A previous article talked about Pope Mikhail III, the seventy-first patriarch of Alexandria, and about the prophecy of one of the monks that Pope Mikhail would be ordained as a patriarch, he ordained a number of bishops, and finally passed away after spending a very short period; few months only, on the See of Saint Mark. He was succeeded by PopeYouhanna V, the seventy-second patriarch of Alexandria, following many negotiations and discussions thatwere held and resulted in holding a council attended by the priests and senior chiefs ofAlexandria. The council ended with them unanimously choosing him. He had been a monk named YouannesibnAbiAl-Fath. It is worthy mention that in this council, he was asked to give his opinion on another monk whose name wasYouannesibnKadran- who had beenseeking and longing for the Patriarchate – and whether he was worthy for the position of the Patriarchate or not, so he replied: “Yes, he is better than me and knows the laws more” ; His answer sounded good in the eyes of the attendees, and his status was elevated among all of them for his wise words. Afterwards, he was ordained a patriarch, with the name YouhannaV, on the chair of Saint Mark the Apostle during the days of Caliph Al-Hafiz Li-Din Allah. Pope YouhannaV wanted to ordain YouannesibnKadranas the bishop of Samanoud in order to comfort him as compensation, but he refused and continued his life moving between the monastery and the countryside until his death.
Pope YouhannaV was a contemporary of the incident of Minister Radwan bin Walakhshiwho escaped and mobilized a number of soldiers, then he entered into Cairo and his death at the hands of the Sudanese soldiers and those who were with them. Caliph Al-Hafiz remained without a minister until he died in 544 AH (1149 AD). Abu Al-Mansour succeeded Al-Hafiz in caliphate and was nicknamed Al-Zafir (The victorious). He appointed Al-Adel bin Al-Salar as a minister; during his ministry period, the Copts suffered greatly. Historian Ava Severus ibn Al-Muqaffaamentioned: “During the days of Al-Adel bin Al-Salar, the Copts were commanded to tighten the girdle (a belt on the waist) and take off theirpalliums (a kind of scarves). But this lasted for three days only.” The reason behind this was a slander raised to the governor of Egypt that such actions would bring in a lot of money, so when it brought no money at all, it was called on the fourth day that the Copts would get back to their habits.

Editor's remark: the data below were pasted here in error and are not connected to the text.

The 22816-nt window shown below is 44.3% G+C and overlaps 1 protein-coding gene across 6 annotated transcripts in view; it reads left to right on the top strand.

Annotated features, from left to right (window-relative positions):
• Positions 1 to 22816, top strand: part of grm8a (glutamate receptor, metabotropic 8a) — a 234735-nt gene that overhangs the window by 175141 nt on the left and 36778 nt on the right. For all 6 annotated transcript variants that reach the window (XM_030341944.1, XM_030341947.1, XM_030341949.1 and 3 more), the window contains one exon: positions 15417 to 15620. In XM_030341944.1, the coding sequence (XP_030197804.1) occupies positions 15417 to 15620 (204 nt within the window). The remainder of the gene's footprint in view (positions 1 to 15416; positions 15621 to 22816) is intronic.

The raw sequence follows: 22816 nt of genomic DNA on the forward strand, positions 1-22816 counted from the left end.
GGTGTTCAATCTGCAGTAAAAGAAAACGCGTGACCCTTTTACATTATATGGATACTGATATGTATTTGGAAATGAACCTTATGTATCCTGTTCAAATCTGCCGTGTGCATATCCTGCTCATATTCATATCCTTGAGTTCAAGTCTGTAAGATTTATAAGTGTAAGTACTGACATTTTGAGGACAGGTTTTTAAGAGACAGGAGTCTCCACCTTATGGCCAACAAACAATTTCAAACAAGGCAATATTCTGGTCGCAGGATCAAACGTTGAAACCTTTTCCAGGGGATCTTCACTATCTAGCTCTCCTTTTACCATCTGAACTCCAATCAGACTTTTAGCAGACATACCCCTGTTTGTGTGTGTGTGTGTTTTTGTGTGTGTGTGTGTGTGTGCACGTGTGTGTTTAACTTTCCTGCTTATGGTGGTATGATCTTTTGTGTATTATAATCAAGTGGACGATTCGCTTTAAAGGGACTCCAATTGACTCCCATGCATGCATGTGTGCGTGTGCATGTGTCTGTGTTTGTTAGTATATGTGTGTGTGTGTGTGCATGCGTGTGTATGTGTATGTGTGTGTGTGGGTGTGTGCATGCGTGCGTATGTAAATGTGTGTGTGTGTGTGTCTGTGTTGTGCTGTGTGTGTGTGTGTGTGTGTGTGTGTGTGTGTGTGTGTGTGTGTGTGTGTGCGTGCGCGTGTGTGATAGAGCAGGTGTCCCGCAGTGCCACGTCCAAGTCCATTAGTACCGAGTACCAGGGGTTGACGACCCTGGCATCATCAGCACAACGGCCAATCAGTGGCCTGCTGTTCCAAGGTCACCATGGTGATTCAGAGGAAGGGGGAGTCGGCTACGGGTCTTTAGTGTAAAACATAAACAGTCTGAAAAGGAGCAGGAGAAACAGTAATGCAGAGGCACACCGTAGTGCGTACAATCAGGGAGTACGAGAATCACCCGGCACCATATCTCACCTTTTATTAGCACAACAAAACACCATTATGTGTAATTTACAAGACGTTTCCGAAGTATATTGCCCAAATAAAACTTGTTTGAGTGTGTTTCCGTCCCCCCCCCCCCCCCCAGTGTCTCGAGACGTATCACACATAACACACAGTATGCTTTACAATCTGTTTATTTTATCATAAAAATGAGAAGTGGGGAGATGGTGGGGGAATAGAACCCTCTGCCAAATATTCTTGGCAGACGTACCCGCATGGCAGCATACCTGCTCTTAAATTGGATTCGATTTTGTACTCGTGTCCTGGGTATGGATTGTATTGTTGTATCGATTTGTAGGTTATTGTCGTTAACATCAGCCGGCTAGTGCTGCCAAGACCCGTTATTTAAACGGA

The era of Pope Youhanna V also witnessed the fall of Ashkelon, the last of the Fatimid cities in the Levant, in the hands of the Franks in 1153. In 1154, the incident of killing Caliph Al-Zafirat the hands of Nasir al-Din Ibn Abbas the minister took place. Then Minister Abbas killed the two brothers of the Caliph, accusing them of killing the caliph. He also appointed the caliph’s little child as a caliph and called him Al-Faez Bi Din Allah. Afterwards, Talae’ ibnRuzayk, the governor of Al-Bahnasa, sought to take revenge for the caliph’s murder from Minister Abbas and his son, so they fled, but he finally managed to kill Abbas and capture his son (as mentioned in previous articles).
When Talae’ibnRuzayk managed to assume the ministry, it was mentioned about him: “He loved to collect money, and he killed many in crave for money, and he collected a lot from illegal sources. He used to draw fortunetellers closer to him and listen carefully to their advices; he hated Christians and some Islamic ideologies as he belonged to the Shiite doctrine…” Prices got high in those days, and the cattle plague appeared in Egypt for the first time, killing numbers of cows. Caliph al-Faez died in 1160, and the son of Al-Hafiz assumed caliphate after him, and was called Caliph Al-Adid Li-Din Allah. During his caliphate, Talae’ the Minister was killed, and his son Ruzayk assumed the ministry succeeding his father. But the governor of Upper Egypt, Shawar bin Mujir al-Saadihad seized the ministry, before Durgham bin Amer attacked him. Shawar fled to Damascus and asked for the help of King Al-AdelNur al-Din, who sent his soldiers under the leadership of Shirkuh and his nephew Salah al-Din. They restored Shawar to his position after ferocious wars which all the Egyptians were involved in and suffered from, especially the Copts who were exposed to several offenses; they were being sold as slaves and some of them were even martyred, such as the monk called Shennoufa from the Monastery of SaintMacarius located in Wadi al-Natron, and many churches were demolished. And … stories about beautiful Egypt never end!
The General Bishop
Head of the Coptic Orthodox Cultural Center